Phase II of the Centrifuge Workers Study was a follow-up to the Phase I efforts. The Phase I results had indicated a higher risk than expected among centrifuge workers for developing bladder cancer when compared with the risk in the general population for developing this same type of cancer. However, no specific agent could be identified as the causative agent for these bladder cancers. As the Phase II Report states, Phase I had been limited to workers who had the greatest potential for exposure to substances used in the centrifuge process. Phase II was designed to expand the survey to evaluate the health of all employees who had ever worked in Centrifuge Program Departments 1330-1339 but who had not been interviewed in Phase I. Employees in analytical laboratories and maintenance departments who provided support services for the Centrifuge Program were also included in Phase II. In December 1989, the Oak Ridge Associated Universities (ORAU), now known as Oak Ridge Institute for Science and Education (ORISE), was contracted to conduct a follow-up study (Phase II). Phase H of the Centrifuge Workers Study expanded the survey to include all former centrifuge workers who were not included in Phase I. ORISE was chosen because they had performed the Phase I tasks and summarized the corresponding survey data therefrom.

  12. Centrifuge workers study. Phase II, completion report

    International Nuclear Information System (INIS)

    Wooten, H.D.

    1994-09-01

    Phase II of the Centrifuge Workers Study was a follow-up to the Phase I efforts. The Phase I results had indicated a higher risk than expected among centrifuge workers for developing bladder cancer when compared with the risk in the general population for developing this same type of cancer. However, no specific agent could be identified as the causative agent for these bladder cancers. As the Phase II Report states, Phase I had been limited to workers who had the greatest potential for exposure to substances used in the centrifuge process. Phase II was designed to expand the survey to evaluate the health of all employees who had ever worked in Centrifuge Program Departments 1330-1339 but who had not been interviewed in Phase I. Employees in analytical laboratories and maintenance departments who provided support services for the Centrifuge Program were also included in Phase II. In December 1989, the Oak Ridge Associated Universities (ORAU), now known as Oak Ridge Institute for Science and Education (ORISE), was contracted to conduct a follow-up study (Phase II). Phase H of the Centrifuge Workers Study expanded the survey to include all former centrifuge workers who were not included in Phase I. ORISE was chosen because they had performed the Phase I tasks and summarized the corresponding survey data therefrom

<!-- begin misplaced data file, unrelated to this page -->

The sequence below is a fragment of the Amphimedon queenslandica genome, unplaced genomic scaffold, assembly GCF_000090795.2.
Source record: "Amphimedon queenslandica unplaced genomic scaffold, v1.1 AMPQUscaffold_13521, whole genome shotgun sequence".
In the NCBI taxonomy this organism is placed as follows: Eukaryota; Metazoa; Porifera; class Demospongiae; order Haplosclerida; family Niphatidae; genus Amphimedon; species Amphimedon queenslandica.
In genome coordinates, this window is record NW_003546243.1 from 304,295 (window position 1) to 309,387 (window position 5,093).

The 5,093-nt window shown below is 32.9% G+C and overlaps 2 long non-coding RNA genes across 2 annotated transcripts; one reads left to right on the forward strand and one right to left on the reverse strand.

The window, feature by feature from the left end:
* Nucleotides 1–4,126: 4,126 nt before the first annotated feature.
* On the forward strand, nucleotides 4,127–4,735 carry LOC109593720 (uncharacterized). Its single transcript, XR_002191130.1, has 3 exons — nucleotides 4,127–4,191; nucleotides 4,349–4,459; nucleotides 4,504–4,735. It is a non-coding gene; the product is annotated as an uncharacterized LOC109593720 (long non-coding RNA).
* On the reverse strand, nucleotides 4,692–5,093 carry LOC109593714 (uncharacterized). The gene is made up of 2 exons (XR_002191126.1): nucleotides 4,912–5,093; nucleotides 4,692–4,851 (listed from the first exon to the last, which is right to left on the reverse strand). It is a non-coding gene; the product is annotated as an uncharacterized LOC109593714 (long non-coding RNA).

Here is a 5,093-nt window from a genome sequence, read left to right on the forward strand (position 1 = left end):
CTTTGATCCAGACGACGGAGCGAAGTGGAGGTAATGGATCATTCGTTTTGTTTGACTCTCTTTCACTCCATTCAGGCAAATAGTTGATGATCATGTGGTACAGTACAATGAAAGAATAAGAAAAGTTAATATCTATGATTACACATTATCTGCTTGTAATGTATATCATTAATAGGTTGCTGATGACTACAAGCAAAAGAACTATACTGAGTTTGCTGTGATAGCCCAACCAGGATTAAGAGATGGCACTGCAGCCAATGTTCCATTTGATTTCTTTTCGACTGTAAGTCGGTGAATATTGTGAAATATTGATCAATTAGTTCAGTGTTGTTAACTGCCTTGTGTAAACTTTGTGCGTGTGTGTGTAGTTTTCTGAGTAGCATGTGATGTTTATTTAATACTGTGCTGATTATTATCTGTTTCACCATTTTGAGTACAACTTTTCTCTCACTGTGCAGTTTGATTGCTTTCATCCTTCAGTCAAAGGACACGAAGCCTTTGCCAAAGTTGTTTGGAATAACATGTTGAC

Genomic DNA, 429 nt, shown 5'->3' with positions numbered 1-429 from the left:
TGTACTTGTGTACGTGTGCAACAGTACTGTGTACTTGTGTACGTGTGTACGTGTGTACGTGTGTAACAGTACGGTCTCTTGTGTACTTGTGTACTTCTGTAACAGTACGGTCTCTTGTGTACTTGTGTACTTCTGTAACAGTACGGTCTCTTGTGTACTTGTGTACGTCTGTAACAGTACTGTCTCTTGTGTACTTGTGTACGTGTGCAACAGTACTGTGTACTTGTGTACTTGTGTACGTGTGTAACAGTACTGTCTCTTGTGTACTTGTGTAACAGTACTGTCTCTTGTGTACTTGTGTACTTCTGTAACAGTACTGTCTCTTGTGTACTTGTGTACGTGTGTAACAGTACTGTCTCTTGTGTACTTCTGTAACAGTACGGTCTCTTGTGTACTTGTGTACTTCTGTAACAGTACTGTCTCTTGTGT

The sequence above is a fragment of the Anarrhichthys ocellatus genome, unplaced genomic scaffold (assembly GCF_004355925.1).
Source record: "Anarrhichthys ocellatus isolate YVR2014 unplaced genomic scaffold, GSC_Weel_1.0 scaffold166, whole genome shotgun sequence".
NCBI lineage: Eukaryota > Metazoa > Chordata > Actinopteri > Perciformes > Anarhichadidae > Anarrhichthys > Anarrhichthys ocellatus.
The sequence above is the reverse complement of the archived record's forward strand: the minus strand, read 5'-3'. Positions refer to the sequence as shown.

13. Science and technology

    CERN Document Server

    Chorafas, Dimitris N

    2014-01-01

    The aim of this book is to explore science and technology from the viewpoint of creating new knowledge, as opposed to the reinterpretation of existing knowledge in ever greater but uncertain detail. Scientists and technologists make progress by distinguishing between what they regard as meaningful and what they consider as secondary or unimportant. The meaningful is dynamic; typically, the less important is static. Science and technology have made a major contribution to the culture and to the standard of living of our society. From antiquity to the present day, the most distinguished scientis

  14. Stress in Humanitarian Workers

    African Journals Online (AJOL)

    user

    recognized as one of the most serious occupational health hazards reducing workers' satisfaction and productivity,. 1-3 ... Using a self- ... Kan D, Yu X. Occupational Stress, Work-Family. Conflict and Depressive Symptoms among Chinese.

  15. Risks for radiation workers

    International Nuclear Information System (INIS)

    Rotblat, J.

    1978-01-01

    The following topics are discussed: recommendations of the International Commission on Radiological Protection; methods for determining dose limits to workers; use of data from survivors of Hiroshima and Nagasaki for estimating risk factors; use of data from survivors of nuclear explosions in Marshall Islands, uranium miners, and patients exposed to diagnostic and therapeutic radiation; risk factors for radioinduced malignancies; evidence that risk factors for persons exposed to partial-body radiation and Japanese survivors are too low; greater resistance of A-bomb survivors to radiation; and radiation doses received by U.K. medical workers and by U.K. fuel reprocessing workers. It is suggested that the dose limit for radiation workers should be reduced by a factor of 5